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  1. #1
    Join Date
    Aug 2001
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    Default Stabilisers - at anchor - how do they work?

    I know that normal hydraulic stabilisers work like a pair of plane wings - they rotate on their axis dipping or raising like a dive or a climb in a plane. The faster you go the more effect they have as they rely on the velocity of the water over their surface to generate the lift or dive - underwater wings.

    Gyroscopes tell the software what is happening and can actually learn the wave situation and anticipate the motion so that it learns the sea pattern.

    These work I know from trying them out - you can go into a sharp turn at 25 knots and will not bank at all. They reuce rolling at sea a great deal.

    Ok with that preamble out of the way, there is another use for stabilisers - at anchor. These stabilisers must act in a different axis and in effect flap up or down. I do not know, I am guessing - but this seems to be a very limited option - I mean once you have flapped down you have to get up again and this may not be convenient - you appear to also need a large surface area to have any effect.

    I have used witches hats - lots of them to help dampen a boat at anchor and I cannot see even a largish pair of stabilisers being more effective than that. My guess is that they must use the same stabilisers but operate them in another axis. So they are not very large.

    I am curious because at present I cannot see them being very effective. If they consisted of a circle of cup like ends on a wheel that could roate either way and hence create a lift or a dive type motion 0 a sort of underater windmill - they may work but as wings, I just cannot see it.

    I have tied to find out how these at anchor systems work - google came up with nowt - does anyone out there know?
    Paul
    St Francis 50 Cat
    http://www.multihulls4us.com

  2. #2
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    Jun 2002
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    Default Re: Satblisers - at anchor - how do they work?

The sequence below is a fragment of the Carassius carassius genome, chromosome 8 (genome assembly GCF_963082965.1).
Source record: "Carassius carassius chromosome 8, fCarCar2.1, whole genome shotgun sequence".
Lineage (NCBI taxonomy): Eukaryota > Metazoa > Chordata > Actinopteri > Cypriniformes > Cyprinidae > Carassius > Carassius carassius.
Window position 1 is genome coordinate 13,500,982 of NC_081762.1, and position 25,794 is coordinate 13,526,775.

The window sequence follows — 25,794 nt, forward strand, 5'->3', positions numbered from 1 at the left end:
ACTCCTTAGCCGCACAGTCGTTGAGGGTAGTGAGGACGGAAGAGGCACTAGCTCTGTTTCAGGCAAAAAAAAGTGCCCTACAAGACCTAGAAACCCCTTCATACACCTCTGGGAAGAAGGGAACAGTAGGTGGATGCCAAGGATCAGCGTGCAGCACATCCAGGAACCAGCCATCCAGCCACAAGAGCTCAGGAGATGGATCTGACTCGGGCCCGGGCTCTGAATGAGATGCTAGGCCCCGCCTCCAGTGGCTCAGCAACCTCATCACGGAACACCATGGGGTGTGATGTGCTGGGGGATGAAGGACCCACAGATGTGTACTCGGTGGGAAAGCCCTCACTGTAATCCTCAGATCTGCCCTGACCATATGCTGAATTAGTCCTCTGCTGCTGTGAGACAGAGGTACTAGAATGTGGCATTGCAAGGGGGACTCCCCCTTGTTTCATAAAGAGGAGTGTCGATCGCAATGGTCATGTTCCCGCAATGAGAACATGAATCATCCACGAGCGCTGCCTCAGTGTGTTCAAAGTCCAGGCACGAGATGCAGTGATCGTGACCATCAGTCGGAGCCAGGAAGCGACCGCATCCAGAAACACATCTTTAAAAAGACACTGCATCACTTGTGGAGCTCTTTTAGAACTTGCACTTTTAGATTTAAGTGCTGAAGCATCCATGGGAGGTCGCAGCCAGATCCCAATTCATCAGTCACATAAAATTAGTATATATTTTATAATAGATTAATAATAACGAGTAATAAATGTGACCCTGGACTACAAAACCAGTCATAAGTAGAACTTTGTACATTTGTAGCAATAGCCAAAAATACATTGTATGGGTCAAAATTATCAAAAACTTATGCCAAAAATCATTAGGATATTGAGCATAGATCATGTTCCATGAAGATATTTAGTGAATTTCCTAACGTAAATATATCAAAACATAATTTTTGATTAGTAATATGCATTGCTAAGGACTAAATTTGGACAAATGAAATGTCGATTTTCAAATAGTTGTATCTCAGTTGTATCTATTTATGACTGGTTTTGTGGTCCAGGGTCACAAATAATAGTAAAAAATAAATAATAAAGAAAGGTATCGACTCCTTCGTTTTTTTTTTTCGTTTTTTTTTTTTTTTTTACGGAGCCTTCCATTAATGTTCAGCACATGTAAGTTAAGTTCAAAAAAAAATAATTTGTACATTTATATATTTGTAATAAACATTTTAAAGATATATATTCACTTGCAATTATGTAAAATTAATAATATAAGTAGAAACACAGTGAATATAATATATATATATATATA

I suspect the most effective methods of damping roll at anchor are the gyroscope systems, which google will throw up a few examples. Fin stabilisers at anchor are not going to be as effective as when moving for obvious reasons

  3. #3
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    Default Re: Satblisers - at anchor - how do they work?

    But the gyroscopes control all stabilsers that does not tell us how they apply power to the water to keep the boat still and prevent rolling that can only be done with physical force and its how that is applied that fascinates me.
    Paul
    St Francis 50 Cat
    http://www.multihulls4us.com

  4. #4
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    Jun 2002
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    Default Re: Satblisers - at anchor - how do they work?

    We seem to be talking at odds here. A gyroscopic system which stabilises a boat needs no outside devices like fins. The gyroscope stabilises the boat. Not the piddly little things which are used for navigation. The mass of the gyroscope needs to be in proportion to the size of the boat

    If you don't think a gyroscope cannot stabilise a boat, try the rotating chair test. Run up a decent size gyroscope - need a kilogram or more mass - with a drill. Hold the Gyroscope in your hands, then get someone to try and turn your swivel chair. Simplest demonstration possible

  5. #5
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    Aug 2001
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    Default Re: Satblisers - at anchor - how do they work?

    Aaaahhhhh.. I understand what you mean now.

    But surely that sort of thing, to make a difference when at anchor would have to be enourmous. In effect you are changing the CG of the boat to compensate for movement.

    Are you telling me that you think this is how they do it or you know this is how they do it?

    So on the new Ferreti, they have a massive gyro?